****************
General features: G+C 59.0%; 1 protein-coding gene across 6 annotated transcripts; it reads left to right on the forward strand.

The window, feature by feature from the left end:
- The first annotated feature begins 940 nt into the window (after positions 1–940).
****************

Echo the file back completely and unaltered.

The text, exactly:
General features: G+C 59.0%; 1 protein-coding gene across 6 annotated transcripts; it reads left to right on the forward strand.

The window, feature by feature from the left end:
- The first annotated feature begins 940 nt into the window (after positions 1–940).